Blood pressure monitoring workplace

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American Heart Association says an hour of Moderate Exercise a day may decrease Heart Failure Risk

 

American Heart AssociationDallas, TX – Exercising each day can help keep the doctor away.

In a new study reported in the American Heart Association journal Circulation: Heart Failure, researchers say more than an hour of moderate or half an hour of vigorous exercise per day may lower your risk of heart failure by 46 percent.

The more active you are, the greater your protection from heart failure. (American Heart Association)

The more active you are, the greater your protection from heart failure. (American Heart Association)

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American Heart Association says TeleStroke units improve Stroke Care in underserved areas

 

American Heart AssociationDallas, TX – Using telecommunications to connect stroke experts to stroke patients in rural areas continued to improve and sustain stroke care, according to new research in the American Heart Association’s journal Stroke.

This is the largest and longest evaluation of telemedicine for stroke and took place in rural Bavaria, Germany. «Read the rest of this article»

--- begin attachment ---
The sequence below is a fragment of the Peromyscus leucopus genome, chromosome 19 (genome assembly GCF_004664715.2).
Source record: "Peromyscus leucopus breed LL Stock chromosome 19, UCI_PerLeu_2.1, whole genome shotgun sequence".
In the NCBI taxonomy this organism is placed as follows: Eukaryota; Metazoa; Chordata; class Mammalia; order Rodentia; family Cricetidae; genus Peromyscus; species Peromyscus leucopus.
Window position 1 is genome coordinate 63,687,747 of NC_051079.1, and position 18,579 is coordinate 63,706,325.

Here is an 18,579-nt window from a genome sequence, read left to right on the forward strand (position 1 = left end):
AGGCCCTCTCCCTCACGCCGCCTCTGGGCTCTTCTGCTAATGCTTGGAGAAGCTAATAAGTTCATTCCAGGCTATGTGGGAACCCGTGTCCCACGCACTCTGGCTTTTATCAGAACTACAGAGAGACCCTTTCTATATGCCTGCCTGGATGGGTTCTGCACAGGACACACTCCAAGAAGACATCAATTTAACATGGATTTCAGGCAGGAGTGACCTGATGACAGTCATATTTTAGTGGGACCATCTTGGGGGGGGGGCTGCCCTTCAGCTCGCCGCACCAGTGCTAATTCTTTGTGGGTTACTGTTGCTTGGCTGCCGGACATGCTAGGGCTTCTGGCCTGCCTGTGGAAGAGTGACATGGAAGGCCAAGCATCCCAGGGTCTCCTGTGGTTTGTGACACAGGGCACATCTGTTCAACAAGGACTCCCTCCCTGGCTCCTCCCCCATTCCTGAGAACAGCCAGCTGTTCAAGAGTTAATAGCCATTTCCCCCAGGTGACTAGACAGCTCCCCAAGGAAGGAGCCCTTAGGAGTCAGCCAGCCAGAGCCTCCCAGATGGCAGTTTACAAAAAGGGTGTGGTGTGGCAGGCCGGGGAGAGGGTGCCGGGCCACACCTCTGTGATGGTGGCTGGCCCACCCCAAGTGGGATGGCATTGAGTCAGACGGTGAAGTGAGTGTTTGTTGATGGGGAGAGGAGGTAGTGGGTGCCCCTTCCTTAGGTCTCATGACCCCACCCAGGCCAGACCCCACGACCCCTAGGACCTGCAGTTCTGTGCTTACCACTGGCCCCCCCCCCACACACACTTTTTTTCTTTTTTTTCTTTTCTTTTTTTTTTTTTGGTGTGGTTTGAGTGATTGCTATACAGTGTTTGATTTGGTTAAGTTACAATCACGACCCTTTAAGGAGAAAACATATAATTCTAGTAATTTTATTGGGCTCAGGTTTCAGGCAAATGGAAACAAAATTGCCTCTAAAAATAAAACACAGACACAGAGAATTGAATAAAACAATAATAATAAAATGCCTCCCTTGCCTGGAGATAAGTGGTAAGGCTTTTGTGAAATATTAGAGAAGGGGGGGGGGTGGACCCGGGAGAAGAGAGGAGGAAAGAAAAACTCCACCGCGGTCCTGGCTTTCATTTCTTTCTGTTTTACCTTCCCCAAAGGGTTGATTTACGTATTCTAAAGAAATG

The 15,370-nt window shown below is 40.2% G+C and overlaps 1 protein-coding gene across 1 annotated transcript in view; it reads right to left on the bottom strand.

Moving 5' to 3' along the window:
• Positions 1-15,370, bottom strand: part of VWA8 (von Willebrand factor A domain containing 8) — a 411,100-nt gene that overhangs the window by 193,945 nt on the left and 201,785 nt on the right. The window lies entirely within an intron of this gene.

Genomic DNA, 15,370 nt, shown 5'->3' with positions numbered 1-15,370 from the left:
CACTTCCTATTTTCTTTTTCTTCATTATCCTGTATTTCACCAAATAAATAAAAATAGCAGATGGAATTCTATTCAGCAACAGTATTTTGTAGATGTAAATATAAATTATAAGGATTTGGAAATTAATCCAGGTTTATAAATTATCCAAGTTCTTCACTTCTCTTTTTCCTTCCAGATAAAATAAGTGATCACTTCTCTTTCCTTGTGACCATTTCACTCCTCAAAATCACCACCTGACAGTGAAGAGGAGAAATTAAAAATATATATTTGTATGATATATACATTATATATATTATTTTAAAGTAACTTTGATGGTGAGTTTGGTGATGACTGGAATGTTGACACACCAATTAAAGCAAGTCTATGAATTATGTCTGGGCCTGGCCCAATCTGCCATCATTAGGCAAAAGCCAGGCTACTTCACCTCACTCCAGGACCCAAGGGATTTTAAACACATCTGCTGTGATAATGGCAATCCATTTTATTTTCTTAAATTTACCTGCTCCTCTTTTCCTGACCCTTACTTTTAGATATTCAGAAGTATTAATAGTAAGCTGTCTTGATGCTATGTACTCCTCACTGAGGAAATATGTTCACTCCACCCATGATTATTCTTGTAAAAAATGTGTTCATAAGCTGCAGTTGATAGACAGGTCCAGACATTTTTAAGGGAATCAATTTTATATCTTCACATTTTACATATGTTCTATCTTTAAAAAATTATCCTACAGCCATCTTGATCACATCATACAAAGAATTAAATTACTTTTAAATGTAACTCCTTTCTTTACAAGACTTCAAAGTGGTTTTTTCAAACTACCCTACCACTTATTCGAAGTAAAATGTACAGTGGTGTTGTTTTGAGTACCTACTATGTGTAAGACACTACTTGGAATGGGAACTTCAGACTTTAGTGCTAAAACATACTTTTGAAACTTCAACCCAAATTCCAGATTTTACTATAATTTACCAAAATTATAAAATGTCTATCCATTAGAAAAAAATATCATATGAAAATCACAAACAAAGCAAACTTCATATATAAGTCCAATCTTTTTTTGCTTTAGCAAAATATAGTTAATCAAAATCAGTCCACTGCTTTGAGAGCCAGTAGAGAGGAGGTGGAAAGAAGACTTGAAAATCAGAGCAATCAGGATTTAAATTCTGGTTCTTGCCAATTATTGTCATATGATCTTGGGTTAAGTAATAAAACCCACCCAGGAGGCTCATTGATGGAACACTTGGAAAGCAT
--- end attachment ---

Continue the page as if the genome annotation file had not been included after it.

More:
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American Heart Association reports Hospitalizations, Deaths from Heart Disease, Stroke drop in last decade

 

American Heart AssociationDallas, TX – U.S. hospitalizations and deaths from heart disease and stroke dropped significantly in the last decade, according to new research in the American Heart Association journal Circulation.

“Interestingly, these improvements happened in a period when there were no real ‘miracle’ clinical advancements,” said Harlan Krumholz, M.D., S.M., lead author of the “most comprehensive report card to-date” on America’s progress in heart disease and stroke prevention and treatment. “Rather, we saw consistent improvements in the use of evidence-based treatments and medications and an increase in quality improvement initiatives using registries and other data to track performance and support improvement efforts — as well as a strong emphasis on heart-healthy lifestyles and behaviors.”

Blood flow blocked in brain. (American Heart Association)

Blood flow blocked in brain. (American Heart Association)